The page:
Review by New York Times Review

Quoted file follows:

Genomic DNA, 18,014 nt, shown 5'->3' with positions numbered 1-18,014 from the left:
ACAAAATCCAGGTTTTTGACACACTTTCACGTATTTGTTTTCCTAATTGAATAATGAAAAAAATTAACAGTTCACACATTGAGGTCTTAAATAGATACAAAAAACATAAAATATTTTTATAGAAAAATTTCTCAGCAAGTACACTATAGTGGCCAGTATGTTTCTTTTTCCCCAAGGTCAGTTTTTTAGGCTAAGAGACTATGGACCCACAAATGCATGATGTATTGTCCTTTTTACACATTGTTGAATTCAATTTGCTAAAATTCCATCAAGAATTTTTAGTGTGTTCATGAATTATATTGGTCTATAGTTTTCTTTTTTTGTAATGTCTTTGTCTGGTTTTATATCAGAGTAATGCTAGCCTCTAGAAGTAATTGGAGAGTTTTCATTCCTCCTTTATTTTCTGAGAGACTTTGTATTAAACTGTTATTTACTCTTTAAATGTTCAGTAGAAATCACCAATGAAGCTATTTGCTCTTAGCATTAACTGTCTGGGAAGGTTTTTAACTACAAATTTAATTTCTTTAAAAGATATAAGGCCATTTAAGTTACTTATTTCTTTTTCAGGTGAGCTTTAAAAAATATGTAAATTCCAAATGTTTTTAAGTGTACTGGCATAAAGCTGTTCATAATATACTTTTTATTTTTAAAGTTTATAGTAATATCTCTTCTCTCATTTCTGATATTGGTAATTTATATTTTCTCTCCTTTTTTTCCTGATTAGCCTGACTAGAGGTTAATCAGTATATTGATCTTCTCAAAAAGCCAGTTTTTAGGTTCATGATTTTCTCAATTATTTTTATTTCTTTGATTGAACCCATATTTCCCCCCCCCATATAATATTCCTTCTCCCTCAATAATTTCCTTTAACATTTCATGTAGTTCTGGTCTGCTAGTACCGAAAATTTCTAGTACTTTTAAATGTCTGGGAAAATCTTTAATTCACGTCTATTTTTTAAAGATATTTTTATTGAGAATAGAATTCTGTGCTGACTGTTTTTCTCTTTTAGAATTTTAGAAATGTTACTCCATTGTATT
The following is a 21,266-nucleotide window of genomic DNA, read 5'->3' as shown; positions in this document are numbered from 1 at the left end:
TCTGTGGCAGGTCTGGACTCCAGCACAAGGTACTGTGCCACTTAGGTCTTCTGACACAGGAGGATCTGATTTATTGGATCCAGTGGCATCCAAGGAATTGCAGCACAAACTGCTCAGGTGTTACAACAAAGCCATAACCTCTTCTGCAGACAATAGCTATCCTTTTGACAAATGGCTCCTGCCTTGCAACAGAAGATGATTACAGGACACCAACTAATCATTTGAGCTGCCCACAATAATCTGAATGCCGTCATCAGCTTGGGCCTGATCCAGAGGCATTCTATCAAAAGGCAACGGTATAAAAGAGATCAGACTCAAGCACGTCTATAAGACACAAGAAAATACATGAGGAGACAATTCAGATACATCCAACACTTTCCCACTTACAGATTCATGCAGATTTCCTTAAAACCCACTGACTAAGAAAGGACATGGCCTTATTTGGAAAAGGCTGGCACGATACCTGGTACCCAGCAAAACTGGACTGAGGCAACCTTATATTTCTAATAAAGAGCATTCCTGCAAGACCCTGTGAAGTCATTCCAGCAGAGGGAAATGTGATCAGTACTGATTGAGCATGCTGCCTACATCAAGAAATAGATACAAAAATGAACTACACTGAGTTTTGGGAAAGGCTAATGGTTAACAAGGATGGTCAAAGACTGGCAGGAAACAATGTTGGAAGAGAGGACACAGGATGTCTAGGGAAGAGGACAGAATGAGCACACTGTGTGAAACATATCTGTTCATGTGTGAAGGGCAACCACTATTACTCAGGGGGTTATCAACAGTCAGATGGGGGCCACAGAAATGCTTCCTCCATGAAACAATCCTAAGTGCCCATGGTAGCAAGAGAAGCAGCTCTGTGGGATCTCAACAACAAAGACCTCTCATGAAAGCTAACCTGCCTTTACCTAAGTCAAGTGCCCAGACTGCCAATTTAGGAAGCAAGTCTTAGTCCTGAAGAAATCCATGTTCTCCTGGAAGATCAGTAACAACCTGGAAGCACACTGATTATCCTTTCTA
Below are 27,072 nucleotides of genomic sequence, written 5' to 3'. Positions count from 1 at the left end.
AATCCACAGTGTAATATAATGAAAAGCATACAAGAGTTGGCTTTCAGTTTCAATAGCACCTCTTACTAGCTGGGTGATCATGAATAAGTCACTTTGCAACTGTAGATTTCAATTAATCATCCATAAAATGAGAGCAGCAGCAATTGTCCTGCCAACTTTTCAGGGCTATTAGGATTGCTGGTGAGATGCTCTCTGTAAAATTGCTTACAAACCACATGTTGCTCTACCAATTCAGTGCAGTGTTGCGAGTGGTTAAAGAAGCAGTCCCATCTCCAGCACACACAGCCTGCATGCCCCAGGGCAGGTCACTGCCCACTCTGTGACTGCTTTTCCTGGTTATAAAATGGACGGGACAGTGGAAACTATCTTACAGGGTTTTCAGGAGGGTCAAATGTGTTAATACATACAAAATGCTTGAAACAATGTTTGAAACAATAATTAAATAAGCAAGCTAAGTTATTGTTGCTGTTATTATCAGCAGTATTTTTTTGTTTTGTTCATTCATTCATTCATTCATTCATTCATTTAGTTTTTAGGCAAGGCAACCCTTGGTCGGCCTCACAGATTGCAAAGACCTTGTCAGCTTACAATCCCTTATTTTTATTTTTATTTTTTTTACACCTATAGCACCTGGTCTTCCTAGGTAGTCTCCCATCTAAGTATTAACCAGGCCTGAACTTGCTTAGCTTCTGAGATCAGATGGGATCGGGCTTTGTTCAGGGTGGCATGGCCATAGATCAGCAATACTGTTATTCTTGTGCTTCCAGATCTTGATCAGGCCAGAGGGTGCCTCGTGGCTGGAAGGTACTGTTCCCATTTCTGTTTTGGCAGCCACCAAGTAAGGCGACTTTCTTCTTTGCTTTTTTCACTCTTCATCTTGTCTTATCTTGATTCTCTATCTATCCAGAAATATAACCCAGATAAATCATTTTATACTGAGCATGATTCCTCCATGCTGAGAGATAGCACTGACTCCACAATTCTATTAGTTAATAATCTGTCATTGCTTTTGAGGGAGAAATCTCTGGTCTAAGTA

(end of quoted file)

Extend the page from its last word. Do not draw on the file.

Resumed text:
THE POETICS OF DAMAGE permeates David Treuer's elegantly bitter fourth novel, "Prudence," which unites a distinctly modern sociopolitical perspective with a more old-fashioned moral rigor about the consequences of emotional cowardice, complicity and repression. On the evidence here, Treuer believes in bravery. Moreover, he believes that a lack of bravery isn't just sad, it's deeply destructive - and the destruction can't be undone. Cowardice can kill people. While there's much hope in this lyrical novel, as evidenced by the freedom with which it examines some of the more transgressive interstices of race, sexual orientation and gender, there's also an obdurate insistence on taking responsibility, particularly if one is a man. Treuer's perspective is bracingly tough. This author values honor. Who dares to take that kind of stance anymore? The principal terrain of Treuer's drama is a resort in the north woods of Minnesota, a lakeside clutch of cabins called the Pines, where certain events will mark the inner lives of its inhabitants, mostly during World War II and the decade that follows. The rustic camp is owned by a white family, the Washburns. Emma, the matriarch, is anxious and persnickety; her husband, Jonathan, is often grumpy; their son, Frankie, is handsome, smart and sensitive. Also at the Pines are two Native Americans: Felix, the caretaker, and Billy, who is Frankie's friend, childhood playmate and, eventually, secret lover. On a pivotal summer day when Frankie is home on a visit from Princeton, there is an accident with a gun and a Native American girl dies. The person responsible avoids owning up to it, and the burden of guilt is borne by another. The dead girl's teenage sister, the Prudence of the title, grows into a troubled, lost woman hopelessly in love with Frankie, who is in turn bound to her by a mix of admiration, bad faith and promises he isn't sure he can fulfill. It's a bad business, for which all the characters will pay a price. Treuer is particularly skilled at showing how a substantial lie in one area of a life can manifest as a distortion in another, apparently unrelated area - emotional numbness, self-destruction, cruelty, alcoholism. Without judgment, but also without blinking, he expertly vivisects characters who can't own up to the truth about themselves, showing how the unaddressed damage only deepens over time. Again and again, characters loop back to burnished memories of one another, recalling moments of ecstasy and demonstrations of heroism and grace (particularly masculine grace), but these loops always come to us tarnished by our awareness of what happened next. Promise is blighted by limitation; eros, when confined, begins to rot; shame poisons the emotional aquifer. The novel roams from the consciousness of one character to the next, touching down at pivotal moments, like a scrapbook of bad choices or the ruminations of some unseen character troubled by this spectacle of loss. Frankie, regarding his parents, sees that their fear and repression have "reduced the present and the future not to ash but to fog. A slow-creeping, heavy fog of sadness that hung over his childhood." Later he will only intermittently discern the wages of his own fear and repression. Felix is the sole character who remains true to his nature and thus causes no harm to others, but even he endures loss caused by dishonor. Very little can grow in this salted earth. With a writer as morally aware and questioning as Treuer, it seems fair to point out that "Prudence" goes a bit off true, as it were, when it comes to its female characters, who tend to be unbearable, dead or slowly dying. I sometimes felt as if I was reading the novelistic embodiment of Leslie Fiedler's essay "Come Back to the Raft Ag'in, Huck Honey!" in which he argues that much classic American literature revolves around the homoerotic bond between a white boy and an African-American or Native American boy who set off for adventures far away from confining women. Certain ideas don't surface here: that said women might be confined by the same culture, and/or that the boys' perception of those women might be influenced by their taboo desire, and/or (following Eve Kosofsky Sedgwick) that the boys - later men - and a woman might form a triangle in which the woman is both the medium and the beard for male-to-male desire. In a novel as thoughtful as this one, I wondered at the numerous passages characterizing Emma as an uptight, repressive shrew and Prudence as a ruined whore. The writing, so sure and glowing when it concerns the men, wobbles near the women. It's just a tincture, not anything that overwhelms the novel's many strengths, but I found myself wondering if honor, in this world, was conceived as a generally masculine strength, a manifestation of male responsibility and power. The men in the novel are held accountable for their own actions, for better or worse. The women, acted upon, aren't the agents of their own destinies, the keepers of their own secrets. In life, of course, this is hardly the case. In the end, though, I engage in this questioning from a foundation of admiration, from a sense that a writer with as strong a moral imagination as Treuer's is more than equipped to field it. "Prudence" hurts, and that hurt lingers. Very few novels take this much of a risk. STACEY D'ERASMO'S most recent novel is "Wonderland."